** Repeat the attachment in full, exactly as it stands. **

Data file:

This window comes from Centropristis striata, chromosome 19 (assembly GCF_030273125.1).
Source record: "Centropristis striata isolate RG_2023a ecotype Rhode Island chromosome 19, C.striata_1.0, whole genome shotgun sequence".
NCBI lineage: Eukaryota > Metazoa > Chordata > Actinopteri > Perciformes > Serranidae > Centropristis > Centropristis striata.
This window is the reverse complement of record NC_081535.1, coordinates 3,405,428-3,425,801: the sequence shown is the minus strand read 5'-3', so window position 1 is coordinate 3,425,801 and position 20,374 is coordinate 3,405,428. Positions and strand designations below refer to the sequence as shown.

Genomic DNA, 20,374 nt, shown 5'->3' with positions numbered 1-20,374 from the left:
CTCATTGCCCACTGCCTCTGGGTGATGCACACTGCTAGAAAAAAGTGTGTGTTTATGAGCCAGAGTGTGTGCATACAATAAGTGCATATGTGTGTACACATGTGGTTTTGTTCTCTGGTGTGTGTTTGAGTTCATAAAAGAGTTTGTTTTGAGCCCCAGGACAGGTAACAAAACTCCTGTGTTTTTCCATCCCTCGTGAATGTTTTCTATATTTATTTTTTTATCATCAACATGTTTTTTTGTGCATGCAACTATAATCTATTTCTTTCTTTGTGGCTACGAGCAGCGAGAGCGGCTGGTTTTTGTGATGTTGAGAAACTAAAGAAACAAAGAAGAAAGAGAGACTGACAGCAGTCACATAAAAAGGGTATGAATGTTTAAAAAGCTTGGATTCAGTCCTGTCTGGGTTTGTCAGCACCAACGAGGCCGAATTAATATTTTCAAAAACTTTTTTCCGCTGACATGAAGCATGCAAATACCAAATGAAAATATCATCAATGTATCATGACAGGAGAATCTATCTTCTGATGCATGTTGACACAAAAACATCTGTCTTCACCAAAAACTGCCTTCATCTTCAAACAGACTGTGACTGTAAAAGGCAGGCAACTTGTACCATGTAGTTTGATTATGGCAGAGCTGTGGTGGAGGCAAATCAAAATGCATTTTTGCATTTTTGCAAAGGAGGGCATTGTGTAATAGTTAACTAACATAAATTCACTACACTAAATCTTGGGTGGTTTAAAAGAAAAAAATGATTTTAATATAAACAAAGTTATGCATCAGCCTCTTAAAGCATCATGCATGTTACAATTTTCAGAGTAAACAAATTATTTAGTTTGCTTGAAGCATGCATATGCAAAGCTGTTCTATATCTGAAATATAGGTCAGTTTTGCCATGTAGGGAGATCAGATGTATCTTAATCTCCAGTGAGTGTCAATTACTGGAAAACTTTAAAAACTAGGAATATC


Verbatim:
This window comes from Centropristis striata, chromosome 19 (assembly GCF_030273125.1).
Source record: "Centropristis striata isolate RG_2023a ecotype Rhode Island chromosome 19, C.striata_1.0, whole genome shotgun sequence".
NCBI lineage: Eukaryota > Metazoa > Chordata > Actinopteri > Perciformes > Serranidae > Centropristis > Centropristis striata.
This window is the reverse complement of record NC_081535.1, coordinates 3,405,428-3,425,801: the sequence shown is the minus strand read 5'-3', so window position 1 is coordinate 3,425,801 and position 20,374 is coordinate 3,405,428. Positions and strand designations below refer to the sequence as shown.

Genomic DNA, 20,374 nt, shown 5'->3' with positions numbered 1-20,374 from the left:
CTCATTGCCCACTGCCTCTGGGTGATGCACACTGCTAGAAAAAAGTGTGTGTTTATGAGCCAGAGTGTGTGCATACAATAAGTGCATATGTGTGTACACATGTGGTTTTGTTCTCTGGTGTGTGTTTGAGTTCATAAAAGAGTTTGTTTTGAGCCCCAGGACAGGTAACAAAACTCCTGTGTTTTTCCATCCCTCGTGAATGTTTTCTATATTTATTTTTTTATCATCAACATGTTTTTTTGTGCATGCAACTATAATCTATTTCTTTCTTTGTGGCTACGAGCAGCGAGAGCGGCTGGTTTTTGTGATGTTGAGAAACTAAAGAAACAAAGAAGAAAGAGAGACTGACAGCAGTCACATAAAAAGGGTATGAATGTTTAAAAAGCTTGGATTCAGTCCTGTCTGGGTTTGTCAGCACCAACGAGGCCGAATTAATATTTTCAAAAACTTTTTTCCGCTGACATGAAGCATGCAAATACCAAATGAAAATATCATCAATGTATCATGACAGGAGAATCTATCTTCTGATGCATGTTGACACAAAAACATCTGTCTTCACCAAAAACTGCCTTCATCTTCAAACAGACTGTGACTGTAAAAGGCAGGCAACTTGTACCATGTAGTTTGATTATGGCAGAGCTGTGGTGGAGGCAAATCAAAATGCATTTTTGCATTTTTGCAAAGGAGGGCATTGTGTAATAGTTAACTAACATAAATTCACTACACTAAATCTTGGGTGGTTTAAAAGAAAAAAATGATTTTAATATAAACAAAGTTATGCATCAGCCTCTTAAAGCATCATGCATGTTACAATTTTCAGAGTAAACAAATTATTTAGTTTGCTTGAAGCATGCATATGCAAAGCTGTTCTATATCTGAAATATAGGTCAGTTTTGCCATGTAGGGAGATCAGATGTATCTTAATCTCCAGTGAGTGTCAATTACTGGAAAACTTTAAAAACTAGGAATATC